The control circuitry can have a structure that provides a given functionality, and/or execute computer-readable instructions that are stored on a non-transitory computer-readable medium (e.g., 476, 481, 484). The non-transitory computer-readable medium can be integral (e.g., 481), or communicatively coupled (e.g., 476, 484) to the respective computing device (e.g. 475, 479) in either a wired or wireless manner. For example, the non-transitory computer-readable medium can be an internal memory, a portable memory, a portable disk, or a memory located internal to another computing resource (e.g., enabling the computer-readable instructions to be downloaded over the Internet). The non-transitory computer-readable medium 330 can have computer-readable instructions stored thereon that are executed by the control circuitry (e.g., processor) to provide a particular functionality.

The non-transitory computer-readable medium, as used herein, can include volatile and/or non-volatile memory. Volatile memory can include memory that depends upon power to store information, such as various types of dynamic random access memory (DRAM), among others. Non-volatile memory can include memory that does not depend upon power to store information. Examples of non-volatile memory can include solid state media such as flash memory, EEPROM, phase change random access memory (PCRAM), among others. The non-transitory computer-readable medium can include optical discs, digital video discs (DVD), Blu-ray discs, compact discs (CD), laser discs, and magnetic media such as tape drives, floppy discs, and hard drives, solid state media such as flash memory, EEPROM, phase change random access memory (PCRAM), as well as other types of machine-readable media.

Logic can be used to implement the method(s) of the present disclosure, in whole or part. Logic can be implemented using appropriately configured hardware and/or machine readable instructions (including software). The above-mentioned logic portions may be discretely implemented and/or implemented in a common arrangement.

FIG. 5 illustrates a block diagram of an example computer readable medium (CRM) 595 in communication, e.g., via a communication path 596, with processing resources 593 according to the present disclosure. As used herein, processor resources 593 can include one or a plurality of processors 594 such as in a parallel processing arrangement. A computing device having processor resources can be in communication with, and/or receive a tangible non-transitory computer readable medium (CRM) 595 storing a set of computer readable instructions (e.g., software) for capturing and/or replaying network traffic, as described herein.

The above specification, examples and data provide a description of the method and applications, and use of the system and method of the present disclosure. Since many examples can be made without departing from the spirit and scope of the system and method of the present disclosure, this specification merely sets forth some of the many possible example configurations, and implementations.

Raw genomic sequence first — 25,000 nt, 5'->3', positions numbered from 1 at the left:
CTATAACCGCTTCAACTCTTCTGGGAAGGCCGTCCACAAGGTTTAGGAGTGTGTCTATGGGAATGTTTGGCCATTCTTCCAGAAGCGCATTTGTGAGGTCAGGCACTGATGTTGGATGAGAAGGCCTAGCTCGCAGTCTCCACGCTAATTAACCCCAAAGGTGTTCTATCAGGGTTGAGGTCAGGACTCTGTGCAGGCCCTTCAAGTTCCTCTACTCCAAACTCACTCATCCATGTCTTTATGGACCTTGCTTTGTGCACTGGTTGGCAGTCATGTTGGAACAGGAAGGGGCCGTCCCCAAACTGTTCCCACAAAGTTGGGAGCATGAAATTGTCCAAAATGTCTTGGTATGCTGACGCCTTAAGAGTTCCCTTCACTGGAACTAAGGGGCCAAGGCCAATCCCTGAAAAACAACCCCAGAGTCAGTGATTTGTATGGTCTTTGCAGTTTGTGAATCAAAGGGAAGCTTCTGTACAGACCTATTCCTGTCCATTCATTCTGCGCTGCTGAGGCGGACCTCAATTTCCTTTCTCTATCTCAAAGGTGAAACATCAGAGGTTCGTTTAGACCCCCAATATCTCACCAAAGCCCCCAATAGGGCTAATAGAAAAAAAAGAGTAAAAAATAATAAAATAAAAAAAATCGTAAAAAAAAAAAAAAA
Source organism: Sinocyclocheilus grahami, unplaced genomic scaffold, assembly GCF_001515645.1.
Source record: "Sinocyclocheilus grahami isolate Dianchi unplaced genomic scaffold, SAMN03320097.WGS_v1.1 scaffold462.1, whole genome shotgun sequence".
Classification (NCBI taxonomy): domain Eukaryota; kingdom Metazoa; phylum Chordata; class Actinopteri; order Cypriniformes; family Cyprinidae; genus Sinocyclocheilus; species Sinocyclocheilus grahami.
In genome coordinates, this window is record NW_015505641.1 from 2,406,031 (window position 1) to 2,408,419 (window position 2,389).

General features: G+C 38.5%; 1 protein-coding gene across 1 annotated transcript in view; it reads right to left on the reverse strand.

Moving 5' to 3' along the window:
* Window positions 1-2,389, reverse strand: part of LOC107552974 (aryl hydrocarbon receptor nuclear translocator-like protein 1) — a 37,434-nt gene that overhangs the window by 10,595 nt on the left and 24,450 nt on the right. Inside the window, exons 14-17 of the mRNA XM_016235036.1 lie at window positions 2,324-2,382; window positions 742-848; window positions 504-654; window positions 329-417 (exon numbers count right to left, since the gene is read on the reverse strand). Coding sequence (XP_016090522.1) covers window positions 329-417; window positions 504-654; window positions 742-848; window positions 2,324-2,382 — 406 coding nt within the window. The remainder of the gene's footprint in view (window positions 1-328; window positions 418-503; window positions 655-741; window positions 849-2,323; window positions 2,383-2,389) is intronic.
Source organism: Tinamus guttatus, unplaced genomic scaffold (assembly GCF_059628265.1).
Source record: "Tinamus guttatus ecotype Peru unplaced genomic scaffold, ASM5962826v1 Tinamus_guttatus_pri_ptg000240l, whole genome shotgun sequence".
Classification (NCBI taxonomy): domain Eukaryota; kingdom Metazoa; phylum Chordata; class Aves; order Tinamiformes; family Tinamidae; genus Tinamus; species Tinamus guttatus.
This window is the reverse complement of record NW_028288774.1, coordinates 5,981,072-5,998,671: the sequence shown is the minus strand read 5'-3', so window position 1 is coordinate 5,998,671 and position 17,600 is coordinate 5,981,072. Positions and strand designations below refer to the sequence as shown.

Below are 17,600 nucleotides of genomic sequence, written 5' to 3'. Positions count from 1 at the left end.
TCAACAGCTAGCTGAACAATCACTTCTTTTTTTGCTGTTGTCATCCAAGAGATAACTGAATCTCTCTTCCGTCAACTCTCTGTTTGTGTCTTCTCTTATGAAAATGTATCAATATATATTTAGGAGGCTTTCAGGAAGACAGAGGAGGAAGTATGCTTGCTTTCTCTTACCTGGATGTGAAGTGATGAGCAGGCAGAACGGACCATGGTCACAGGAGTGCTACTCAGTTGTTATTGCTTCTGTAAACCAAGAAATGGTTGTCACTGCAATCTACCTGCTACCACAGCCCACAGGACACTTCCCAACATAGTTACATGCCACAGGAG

Although specific examples have been illustrated and described herein, those of ordinary skill in the art will appreciate that an arrangement calculated to achieve the same results can be substituted for the specific examples shown. This disclosure is intended to cover adaptations or variations of one or more examples provided herein. The above description has been made in an illustrative fashion, and not a restrictive one. Combination of the above examples, and other examples not specifically described herein will be apparent upon reviewing the above description. Therefore, the scope of one or more examples of the present disclosure should be determined based on the appended claims, along with the full range of equivalents that are entitled.

Throughout the specification and claims, the meanings identified below do not necessarily limit the terms, but merely provide illustrative examples for the terms. The meaning of “a,” “an,” and “the” includes plural reference, and the meaning of “in” includes “in” and “on.” “Embodiment,” as used herein, does not necessarily refer to the same embodiment, although it may.

In the foregoing discussion of the present disclosure, reference is made to the accompanying drawings that form a part hereof, and in which is shown by way of illustration how examples of the disclosure may be practiced. These examples are described in sufficient detail to enable those of ordinary skill in the art to practice the examples of this disclosure, and it is to be understood that other examples may be utilized and that process, electrical, and/or structural changes may be made without departing from the scope of this disclosure.

Some features are grouped together in a single embodiment for the purpose of streamlining the disclosure. This method of disclosure is not to be interpreted as reflecting an intention that the disclosed examples of the present disclosure have to use more features than are expressly recited in each claim. Rather, as the following claims reflect, inventive subject matter lies in less than all features of a single disclosed example. The following claims are hereby incorporated into the Detailed Description, with each claim standing on its own.

Claims (13)

What is claimed:
1. A method for retrieving visual media, comprising:
receiving, using a processor, a text query associated with a target content;
identifying, using the processor, a first group of visual media based on correspondence of metadata of the visual media with the text query;
selecting, using the processor, keyframes from the first group of identified visual media;